"Sit for the remainder of the season and take your chances. There is a good bet they beat Detroit for one win and there is a good bet the Giants rest their starters for the final game of the year for the other. Add in a good shot at the Cardinals and Falcons and there is no reason to jeopardize a possible playoff game on the off chance that the Vikings don't at least take two of the final four games. I don't see them running the table, but to say they won't win 2 games seems like a stretch even without the Williams wall."
NorsemanPower thinks other players would step well into the Williamses' shoes if they sit out the final four games:
"Take the suspension now. I believe the suspect suspension of two team leaders will elevate the play of the whole team. Use it to motivate the team!! We can get 2 of the next 4. Detroit and Arizona are very winnable and Atlanta and NY are in the dome. NY will be resting for the playoffs."
Doug Pretty sympathizes with the inherent problem -- it's conceivable the Vikings could miss the playoffs if the Williams sit out the next four games.
"It really is a "chicken or egg" type dilemma. As a fan, it's been so long since they've won a title or been in the playoffs, the temptation is great to want them to play now. However, what would the point be if we put a shell of our original defense on the field for the duration (however long or short) of the playoffs? Three of the four teams the Vikings finish the season with are contending for or have already clinched playoff berths, so at some point we're going to have to face a playoff caliber team without them anyway. Better to take our lumps now, since we get Detroit, and end the season with two home games."
My take? One thing I'll say off the top is there are some people in the Vikings organization who agree with you: They would prefer to see the Williamses take their punishment now and not risk missing a playoff game.
They know the players have some legitimate points and stand to lose more than $1 million in combined base salary, a total that their shares for playing even in multiple postseason games wouldn't make up. But they also know there is no precedent for challenging the NFL's steroid policy in court. There's no guarantee this lawsuit will work, no matter how legitimate the points are. And while it's possible that a good group of attorneys could delay the issue into the offseason, that's not a risk you want to be wrong on.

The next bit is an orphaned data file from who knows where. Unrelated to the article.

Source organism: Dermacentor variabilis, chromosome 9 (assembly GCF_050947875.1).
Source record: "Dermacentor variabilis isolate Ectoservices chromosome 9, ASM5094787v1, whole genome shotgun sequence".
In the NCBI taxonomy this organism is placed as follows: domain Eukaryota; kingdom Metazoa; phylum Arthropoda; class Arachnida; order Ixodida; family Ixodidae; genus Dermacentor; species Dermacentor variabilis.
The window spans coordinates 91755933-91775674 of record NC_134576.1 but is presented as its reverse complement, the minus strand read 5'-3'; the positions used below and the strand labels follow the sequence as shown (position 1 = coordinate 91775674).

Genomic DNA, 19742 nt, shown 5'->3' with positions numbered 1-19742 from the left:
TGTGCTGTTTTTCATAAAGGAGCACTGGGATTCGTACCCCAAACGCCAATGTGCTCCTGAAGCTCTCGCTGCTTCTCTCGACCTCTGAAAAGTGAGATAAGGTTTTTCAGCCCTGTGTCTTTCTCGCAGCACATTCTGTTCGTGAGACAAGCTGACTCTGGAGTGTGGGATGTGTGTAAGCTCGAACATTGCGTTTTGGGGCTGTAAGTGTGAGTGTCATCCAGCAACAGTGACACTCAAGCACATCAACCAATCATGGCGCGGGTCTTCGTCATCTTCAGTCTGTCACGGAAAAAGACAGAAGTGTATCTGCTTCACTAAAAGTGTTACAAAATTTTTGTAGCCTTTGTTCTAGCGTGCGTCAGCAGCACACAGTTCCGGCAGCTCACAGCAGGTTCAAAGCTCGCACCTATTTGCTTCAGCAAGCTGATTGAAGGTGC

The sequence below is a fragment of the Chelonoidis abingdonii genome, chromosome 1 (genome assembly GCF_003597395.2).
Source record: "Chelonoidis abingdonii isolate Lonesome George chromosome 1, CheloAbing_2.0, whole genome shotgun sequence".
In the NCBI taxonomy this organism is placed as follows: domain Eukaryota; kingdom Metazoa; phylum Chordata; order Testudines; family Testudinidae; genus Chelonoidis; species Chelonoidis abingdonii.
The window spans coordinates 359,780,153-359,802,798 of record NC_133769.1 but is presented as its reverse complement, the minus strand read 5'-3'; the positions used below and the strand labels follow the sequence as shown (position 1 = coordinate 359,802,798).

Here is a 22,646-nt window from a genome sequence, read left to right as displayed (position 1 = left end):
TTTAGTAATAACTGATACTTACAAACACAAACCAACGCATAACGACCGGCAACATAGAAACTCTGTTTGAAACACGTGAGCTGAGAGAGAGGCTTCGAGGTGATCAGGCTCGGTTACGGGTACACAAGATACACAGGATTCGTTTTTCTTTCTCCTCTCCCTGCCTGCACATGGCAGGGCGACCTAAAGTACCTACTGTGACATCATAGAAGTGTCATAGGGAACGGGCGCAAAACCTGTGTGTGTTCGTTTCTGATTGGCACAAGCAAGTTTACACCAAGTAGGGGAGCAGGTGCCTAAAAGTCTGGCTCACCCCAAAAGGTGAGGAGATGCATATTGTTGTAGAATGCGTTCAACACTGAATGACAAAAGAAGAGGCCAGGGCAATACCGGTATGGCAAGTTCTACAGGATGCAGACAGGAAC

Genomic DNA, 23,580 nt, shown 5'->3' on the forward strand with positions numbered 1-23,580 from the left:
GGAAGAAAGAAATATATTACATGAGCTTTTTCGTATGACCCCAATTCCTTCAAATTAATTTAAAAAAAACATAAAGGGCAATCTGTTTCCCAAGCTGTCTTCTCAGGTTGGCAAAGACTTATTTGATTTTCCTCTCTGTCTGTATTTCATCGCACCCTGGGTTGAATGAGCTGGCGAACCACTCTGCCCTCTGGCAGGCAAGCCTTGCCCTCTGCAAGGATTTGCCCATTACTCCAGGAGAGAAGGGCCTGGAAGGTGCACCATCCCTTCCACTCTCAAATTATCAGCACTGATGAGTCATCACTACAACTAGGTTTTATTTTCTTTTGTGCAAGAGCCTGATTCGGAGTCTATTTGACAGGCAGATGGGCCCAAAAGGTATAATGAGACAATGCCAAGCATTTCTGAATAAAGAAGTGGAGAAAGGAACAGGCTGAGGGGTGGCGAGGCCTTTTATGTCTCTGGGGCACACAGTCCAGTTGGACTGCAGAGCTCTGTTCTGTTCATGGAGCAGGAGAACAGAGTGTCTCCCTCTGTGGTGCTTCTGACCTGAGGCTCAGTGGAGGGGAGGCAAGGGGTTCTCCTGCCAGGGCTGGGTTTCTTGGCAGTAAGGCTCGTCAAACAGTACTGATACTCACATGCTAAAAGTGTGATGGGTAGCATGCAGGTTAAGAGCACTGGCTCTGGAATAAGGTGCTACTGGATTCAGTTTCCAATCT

So here's my opinion: Let's find out how good the Vikings really are. If they're a legitimate playoff-caliber team, they should be able to beat Detroit and one of their final three opponents without the Williams Wall. Doing so almost certainly will win the NFC North title.
A team's regular-season competitiveness shouldn't be based on the presence of two defensive tackles, no matter how good they are. Playoff football, on the other hand, takes place on an entirely different plane and every team needs to be at full strength.
In the end, I think the Vikings have a better chance of winning two of their next four regular-season games without the Williams Wall than they do of winning a playoff game without them.
|Bruce Kluckhohn/US Presswire|
|Minnesota's Adrian Peterson has 270 carries this season.|
EDEN PRAIRIE, Minn. -- We take a momentary break in our wall-to-wall coverage of, well, the Williams Wall to suggest Vikings fans keep a close eye on the health of tailback Adrian Peterson.
Peterson limped to the sideline twice during last Sunday's game against Chicago. He returned to play on both occasions, finishing with 131 yards on 28 carries, but has hardly practiced this week while in serious recovery mode.
It's not unusual for a veteran running back to limit his repetitions during the week, but the Vikings are going out of their way to avoid tagging him with a specific ailment. The Vikings on Wednesday attributed his absence from practice as "rest" in their official injury report, while on Thursday the reason for his limited work was "not injury-related."
Peterson said Thursday he was "a little sore" after Sunday night's game.
"I took a lot of shots," he said. "A little beat up. Had a little rest. Feeling pretty good."
Peterson wore a brace on his right knee a few weeks ago in practice, the same knee in which he suffered a torn lateral collateral ligament last season. Asked if he took a shot on his knee Sunday night, Peterson said: ""I took a shot on my right knee, my left knee, my ankle, my foot, hip. I took so many shots, but I'm feeling pretty good."
There is every reason to believe that Peterson will start Sunday at Detroit. But his 270 carries are the most he's had in a season since his freshman year at Oklahoma in 2004, when he rushed 339 times. Whether he has a specific injury or is just sore, the Vikings are working hard to preserve their top player during the most crucial stretch of the season.